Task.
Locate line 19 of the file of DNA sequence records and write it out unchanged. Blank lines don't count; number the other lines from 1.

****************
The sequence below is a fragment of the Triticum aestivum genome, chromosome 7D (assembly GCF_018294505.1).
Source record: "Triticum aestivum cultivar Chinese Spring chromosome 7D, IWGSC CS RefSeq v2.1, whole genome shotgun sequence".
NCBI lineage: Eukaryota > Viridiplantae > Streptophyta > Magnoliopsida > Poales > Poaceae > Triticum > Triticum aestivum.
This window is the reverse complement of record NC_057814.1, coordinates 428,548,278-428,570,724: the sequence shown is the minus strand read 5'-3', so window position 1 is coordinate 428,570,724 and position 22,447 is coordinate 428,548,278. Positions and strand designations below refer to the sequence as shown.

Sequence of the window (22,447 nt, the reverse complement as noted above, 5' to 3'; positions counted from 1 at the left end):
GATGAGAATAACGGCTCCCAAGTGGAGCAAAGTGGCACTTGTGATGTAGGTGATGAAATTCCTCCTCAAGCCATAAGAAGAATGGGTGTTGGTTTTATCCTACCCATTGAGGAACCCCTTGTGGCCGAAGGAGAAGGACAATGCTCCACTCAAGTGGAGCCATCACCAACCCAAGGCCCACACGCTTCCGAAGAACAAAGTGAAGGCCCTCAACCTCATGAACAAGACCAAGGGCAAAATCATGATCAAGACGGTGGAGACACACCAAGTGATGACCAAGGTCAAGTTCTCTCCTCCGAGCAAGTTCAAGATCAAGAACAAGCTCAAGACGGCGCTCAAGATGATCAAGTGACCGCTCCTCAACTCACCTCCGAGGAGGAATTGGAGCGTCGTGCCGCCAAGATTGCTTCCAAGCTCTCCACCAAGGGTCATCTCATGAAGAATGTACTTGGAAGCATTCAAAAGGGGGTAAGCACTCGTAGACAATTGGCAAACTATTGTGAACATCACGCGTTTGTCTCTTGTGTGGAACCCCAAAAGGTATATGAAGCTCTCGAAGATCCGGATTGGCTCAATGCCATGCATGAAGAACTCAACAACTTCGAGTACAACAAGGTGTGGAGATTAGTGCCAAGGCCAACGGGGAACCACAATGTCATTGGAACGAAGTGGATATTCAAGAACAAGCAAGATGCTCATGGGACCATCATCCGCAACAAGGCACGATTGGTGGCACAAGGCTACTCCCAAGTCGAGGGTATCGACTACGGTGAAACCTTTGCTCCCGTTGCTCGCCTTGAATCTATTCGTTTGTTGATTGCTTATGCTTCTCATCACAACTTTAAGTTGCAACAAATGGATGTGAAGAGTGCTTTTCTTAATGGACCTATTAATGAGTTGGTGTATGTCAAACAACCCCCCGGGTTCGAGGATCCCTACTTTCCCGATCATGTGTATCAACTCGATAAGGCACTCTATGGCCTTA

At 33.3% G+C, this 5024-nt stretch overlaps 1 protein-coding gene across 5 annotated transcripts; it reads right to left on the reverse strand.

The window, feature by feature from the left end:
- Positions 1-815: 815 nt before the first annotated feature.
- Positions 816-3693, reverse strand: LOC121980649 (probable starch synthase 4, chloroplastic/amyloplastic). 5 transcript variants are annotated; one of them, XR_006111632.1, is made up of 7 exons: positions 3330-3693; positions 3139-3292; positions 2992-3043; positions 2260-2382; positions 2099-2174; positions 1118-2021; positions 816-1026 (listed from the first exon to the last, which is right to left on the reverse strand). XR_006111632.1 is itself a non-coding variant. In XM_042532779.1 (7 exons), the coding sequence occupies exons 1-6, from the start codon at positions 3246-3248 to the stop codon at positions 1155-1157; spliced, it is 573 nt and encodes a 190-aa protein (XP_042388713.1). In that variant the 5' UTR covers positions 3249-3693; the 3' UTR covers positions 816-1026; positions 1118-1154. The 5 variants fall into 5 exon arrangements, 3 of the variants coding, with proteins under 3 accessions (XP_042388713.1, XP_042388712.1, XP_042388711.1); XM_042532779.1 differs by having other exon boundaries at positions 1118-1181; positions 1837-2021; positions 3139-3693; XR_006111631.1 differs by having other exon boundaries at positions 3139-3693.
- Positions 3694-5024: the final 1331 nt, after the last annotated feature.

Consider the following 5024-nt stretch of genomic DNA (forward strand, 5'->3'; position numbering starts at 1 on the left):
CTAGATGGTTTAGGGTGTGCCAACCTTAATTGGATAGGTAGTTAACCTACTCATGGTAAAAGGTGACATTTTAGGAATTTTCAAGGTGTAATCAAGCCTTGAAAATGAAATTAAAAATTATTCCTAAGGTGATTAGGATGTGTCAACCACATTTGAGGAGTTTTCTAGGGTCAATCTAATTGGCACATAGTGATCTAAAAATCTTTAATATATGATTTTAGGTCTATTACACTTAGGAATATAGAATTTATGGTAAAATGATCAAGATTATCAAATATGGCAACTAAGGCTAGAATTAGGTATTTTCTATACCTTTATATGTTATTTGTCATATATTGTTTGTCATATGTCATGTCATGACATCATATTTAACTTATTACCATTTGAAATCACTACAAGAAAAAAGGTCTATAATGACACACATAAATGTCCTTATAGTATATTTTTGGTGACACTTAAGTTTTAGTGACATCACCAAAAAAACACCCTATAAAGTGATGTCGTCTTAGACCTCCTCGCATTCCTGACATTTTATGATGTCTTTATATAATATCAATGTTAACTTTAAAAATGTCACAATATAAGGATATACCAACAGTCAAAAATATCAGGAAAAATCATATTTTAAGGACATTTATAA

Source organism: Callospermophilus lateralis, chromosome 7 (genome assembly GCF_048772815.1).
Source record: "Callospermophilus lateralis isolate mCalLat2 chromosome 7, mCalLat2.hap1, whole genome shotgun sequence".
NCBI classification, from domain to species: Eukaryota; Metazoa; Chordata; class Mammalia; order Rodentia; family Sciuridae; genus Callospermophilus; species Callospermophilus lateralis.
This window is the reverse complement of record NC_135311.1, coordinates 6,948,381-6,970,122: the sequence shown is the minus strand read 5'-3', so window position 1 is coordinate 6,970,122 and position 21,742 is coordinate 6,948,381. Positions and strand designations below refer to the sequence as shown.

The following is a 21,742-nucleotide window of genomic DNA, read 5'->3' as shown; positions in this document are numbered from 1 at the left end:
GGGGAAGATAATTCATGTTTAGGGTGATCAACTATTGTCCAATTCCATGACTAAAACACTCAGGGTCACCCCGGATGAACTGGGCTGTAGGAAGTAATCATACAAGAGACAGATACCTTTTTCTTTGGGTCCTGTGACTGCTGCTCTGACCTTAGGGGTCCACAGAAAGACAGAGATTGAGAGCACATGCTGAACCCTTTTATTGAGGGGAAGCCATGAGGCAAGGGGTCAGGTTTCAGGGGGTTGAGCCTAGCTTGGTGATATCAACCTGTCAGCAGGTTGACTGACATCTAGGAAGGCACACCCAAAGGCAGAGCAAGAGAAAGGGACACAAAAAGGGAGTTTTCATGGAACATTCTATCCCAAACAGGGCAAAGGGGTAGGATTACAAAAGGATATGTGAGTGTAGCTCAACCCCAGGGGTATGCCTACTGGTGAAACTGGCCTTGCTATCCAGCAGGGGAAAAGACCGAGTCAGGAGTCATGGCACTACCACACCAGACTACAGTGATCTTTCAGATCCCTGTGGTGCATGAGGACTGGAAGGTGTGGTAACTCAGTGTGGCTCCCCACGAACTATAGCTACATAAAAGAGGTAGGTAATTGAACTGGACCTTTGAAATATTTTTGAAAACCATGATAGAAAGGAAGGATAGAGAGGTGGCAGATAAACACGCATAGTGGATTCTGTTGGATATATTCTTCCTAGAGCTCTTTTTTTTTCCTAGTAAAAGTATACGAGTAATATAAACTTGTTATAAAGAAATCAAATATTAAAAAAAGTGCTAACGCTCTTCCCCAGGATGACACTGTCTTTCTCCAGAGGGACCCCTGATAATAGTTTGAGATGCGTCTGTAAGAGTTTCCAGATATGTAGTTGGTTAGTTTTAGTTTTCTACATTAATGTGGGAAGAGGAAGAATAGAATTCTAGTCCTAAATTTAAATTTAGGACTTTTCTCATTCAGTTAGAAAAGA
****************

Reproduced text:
GGGGAAGATAATTCATGTTTAGGGTGATCAACTATTGTCCAATTCCATGACTAAAACACTCAGGGTCACCCCGGATGAACTGGGCTGTAGGAAGTAATCATACAAGAGACAGATACCTTTTTCTTTGGGTCCTGTGACTGCTGCTCTGACCTTAGGGGTCCACAGAAAGACAGAGATTGAGAGCACATGCTGAACCCTTTTATTGAGGGGAAGCCATGAGGCAAGGGGTCAGGTTTCAGGGGGTTGAGCCTAGCTTGGTGATATCAACCTGTCAGCAGGTTGACTGACATCTAGGAAGGCACACCCAAAGGCAGAGCAAGAGAAAGGGACACAAAAAGGGAGTTTTCATGGAACATTCTATCCCAAACAGGGCAAAGGGGTAGGATTACAAAAGGATATGTGAGTGTAGCTCAACCCCAGGGGTATGCCTACTGGTGAAACTGGCCTTGCTATCCAGCAGGGGAAAAGACCGAGTCAGGAGTCATGGCACTACCACACCAGACTACAGTGATCTTTCAGATCCCTGTGGTGCATGAGGACTGGAAGGTGTGGTAACTCAGTGTGGCTCCCCACGAACTATAGCTACATAAAAGAGGTAGGTAATTGAACTGGACCTTTGAAATATTTTTGAAAACCATGATAGAAAGGAAGGATAGAGAGGTGGCAGATAAACACGCATAGTGGATTCTGTTGGATATATTCTTCCTAGAGCTCTTTTTTTTTCCTAGTAAAAGTATACGAGTAATATAAACTTGTTATAAAGAAATCAAATATTAAAAAAAGTGCTAACGCTCTTCCCCAGGATGACACTGTCTTTCTCCAGAGGGACCCCTGATAATAGTTTGAGATGCGTCTGTAAGAGTTTCCAGATATGTAGTTGGTTAGTTTTAGTTTTCTACATTAATGTGGGAAGAGGAAGAATAGAATTCTAGTCCTAAATTTAAATTTAGGACTTTTCTCATTCAGTTAGAAAAGA